16. The method of claim 13 wherein the amphoteric surfactant has an alkyl substituent having from about 8 to about 18 carbons.

17. The method of claim 16 wherein the amphoteric surfactant is selected from the group consisting of alkyl betaines, alkylamidopropyl betaines, alkylampho acetates, alkylampho propionates, alkyl hydroxysultaines, alkylamidopropyl hydroxysultaines, and combinations thereof.

18. A method for unloading production fluid from a pipeline or a flowline comprising injecting a foaming composition comprising a mixture of alkyl glucoside and an amphoteric surfactant into production fluid in the pipeline or flowline.

19. The method of claim 18 wherein the alkyl glucoside has from about 1 to about 5 glucoside units, and an alkyl chain length of from about 8 to about 18 carbons.

20. The method of claim 18 wherein the alkyl glucoside is selected from the group consisting of decyl glucoside, octyl glucoside, dodecyl glucoside and combinations thereof.

21. The method of claim 18 wherein the amphoteric surfactant has an alkyl substituent having from about 8 to about 18 carbons.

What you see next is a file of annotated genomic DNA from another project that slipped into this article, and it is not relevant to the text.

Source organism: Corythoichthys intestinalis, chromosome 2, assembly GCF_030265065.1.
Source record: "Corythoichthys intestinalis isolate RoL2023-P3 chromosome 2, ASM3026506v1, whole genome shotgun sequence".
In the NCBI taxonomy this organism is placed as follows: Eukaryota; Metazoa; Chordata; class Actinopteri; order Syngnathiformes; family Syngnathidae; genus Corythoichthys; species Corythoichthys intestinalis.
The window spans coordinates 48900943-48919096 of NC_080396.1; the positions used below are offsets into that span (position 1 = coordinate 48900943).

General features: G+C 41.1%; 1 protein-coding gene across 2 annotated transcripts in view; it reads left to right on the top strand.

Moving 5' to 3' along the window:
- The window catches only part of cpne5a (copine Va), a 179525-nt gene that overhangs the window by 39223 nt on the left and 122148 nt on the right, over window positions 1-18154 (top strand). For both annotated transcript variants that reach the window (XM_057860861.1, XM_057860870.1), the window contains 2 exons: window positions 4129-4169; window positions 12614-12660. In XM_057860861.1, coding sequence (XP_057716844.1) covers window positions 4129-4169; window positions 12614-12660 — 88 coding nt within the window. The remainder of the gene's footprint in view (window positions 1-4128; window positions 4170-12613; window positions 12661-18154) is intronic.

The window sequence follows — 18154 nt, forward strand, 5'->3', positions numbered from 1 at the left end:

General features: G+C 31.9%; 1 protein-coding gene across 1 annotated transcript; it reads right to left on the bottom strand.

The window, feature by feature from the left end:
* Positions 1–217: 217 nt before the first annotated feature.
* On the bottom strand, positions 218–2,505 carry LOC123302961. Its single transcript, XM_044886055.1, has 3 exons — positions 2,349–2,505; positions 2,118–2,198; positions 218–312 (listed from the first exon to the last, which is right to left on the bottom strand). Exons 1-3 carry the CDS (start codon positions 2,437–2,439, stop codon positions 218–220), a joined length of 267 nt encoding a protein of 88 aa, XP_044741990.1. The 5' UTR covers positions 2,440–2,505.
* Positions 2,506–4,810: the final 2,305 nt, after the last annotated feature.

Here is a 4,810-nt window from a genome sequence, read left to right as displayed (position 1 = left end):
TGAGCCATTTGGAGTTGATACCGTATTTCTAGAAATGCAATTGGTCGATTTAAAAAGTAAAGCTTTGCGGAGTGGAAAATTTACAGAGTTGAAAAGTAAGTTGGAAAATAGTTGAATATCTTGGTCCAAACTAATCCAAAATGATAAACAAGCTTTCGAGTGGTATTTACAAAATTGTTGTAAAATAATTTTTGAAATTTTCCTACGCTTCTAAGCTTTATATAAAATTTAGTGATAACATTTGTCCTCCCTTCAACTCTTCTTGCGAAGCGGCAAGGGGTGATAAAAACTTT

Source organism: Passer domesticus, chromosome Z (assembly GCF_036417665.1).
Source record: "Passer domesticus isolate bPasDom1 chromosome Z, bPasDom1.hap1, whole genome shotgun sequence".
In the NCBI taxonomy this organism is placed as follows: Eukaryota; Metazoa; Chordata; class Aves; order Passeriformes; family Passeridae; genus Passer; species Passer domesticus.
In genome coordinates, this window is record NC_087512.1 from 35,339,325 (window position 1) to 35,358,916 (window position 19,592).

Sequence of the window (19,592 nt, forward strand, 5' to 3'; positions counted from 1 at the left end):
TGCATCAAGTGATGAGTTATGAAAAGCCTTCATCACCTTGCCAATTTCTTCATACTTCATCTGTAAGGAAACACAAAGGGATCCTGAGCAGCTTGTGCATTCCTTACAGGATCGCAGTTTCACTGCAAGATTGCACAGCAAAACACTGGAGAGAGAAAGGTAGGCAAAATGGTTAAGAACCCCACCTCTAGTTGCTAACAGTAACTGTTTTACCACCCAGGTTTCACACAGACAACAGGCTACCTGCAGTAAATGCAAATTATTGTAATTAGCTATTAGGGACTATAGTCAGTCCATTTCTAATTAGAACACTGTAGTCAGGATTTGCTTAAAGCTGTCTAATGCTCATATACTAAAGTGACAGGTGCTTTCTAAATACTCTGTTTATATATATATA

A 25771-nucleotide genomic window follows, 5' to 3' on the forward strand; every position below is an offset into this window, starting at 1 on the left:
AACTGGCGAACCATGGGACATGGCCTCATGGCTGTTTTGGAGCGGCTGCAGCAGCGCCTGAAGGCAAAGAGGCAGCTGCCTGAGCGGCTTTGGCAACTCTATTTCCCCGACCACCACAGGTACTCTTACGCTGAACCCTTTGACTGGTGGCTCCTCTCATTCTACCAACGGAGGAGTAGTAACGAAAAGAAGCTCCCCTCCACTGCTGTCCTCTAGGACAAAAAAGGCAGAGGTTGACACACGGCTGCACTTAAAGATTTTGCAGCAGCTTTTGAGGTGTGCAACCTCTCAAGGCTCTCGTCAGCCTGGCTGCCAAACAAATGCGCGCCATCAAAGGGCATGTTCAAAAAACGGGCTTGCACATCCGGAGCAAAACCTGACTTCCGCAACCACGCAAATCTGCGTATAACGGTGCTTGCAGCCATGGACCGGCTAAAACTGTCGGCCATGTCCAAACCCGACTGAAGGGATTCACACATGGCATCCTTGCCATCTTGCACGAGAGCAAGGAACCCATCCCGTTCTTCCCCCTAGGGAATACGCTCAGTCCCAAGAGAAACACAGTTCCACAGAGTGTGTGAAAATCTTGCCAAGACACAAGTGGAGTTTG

22. The method of claim 22 wherein the amphoteric surfactant is selected from the group consisting of alkyl betaines, alkylamidopropyl betaines, alkylampho acetates, alkylampho propionates, alkyl hydroxysultaines, alkylamidopropyl hydroxysultaines, and combinations thereof.

Description:

BACKGROUND OF THE INVENTION

1. Field of the Invention

This invention relates to the field of improving hydrocarbon recovery from hydrocarbon reservoirs. This invention particularly relates to improving the unloading of fluids from oil and gas wells, pipelines and flowlines.

2. Background Art

During the production of hydrocarbon products from oil and gas reservoirs where natural gas is the primary or most desired product, a problem with the accumulation of fluids in the well bore is frequently encountered. These fluids, frequently a combination of water or aqueous brine and hydrocarbons, migrate through the formation toward the well bore along with the gas, but then tend to impede the passage of the gas through the well-bore and associated pipelines and/or flowlines. Flowlines are specialized pipelines running from undersea wells to collection centers.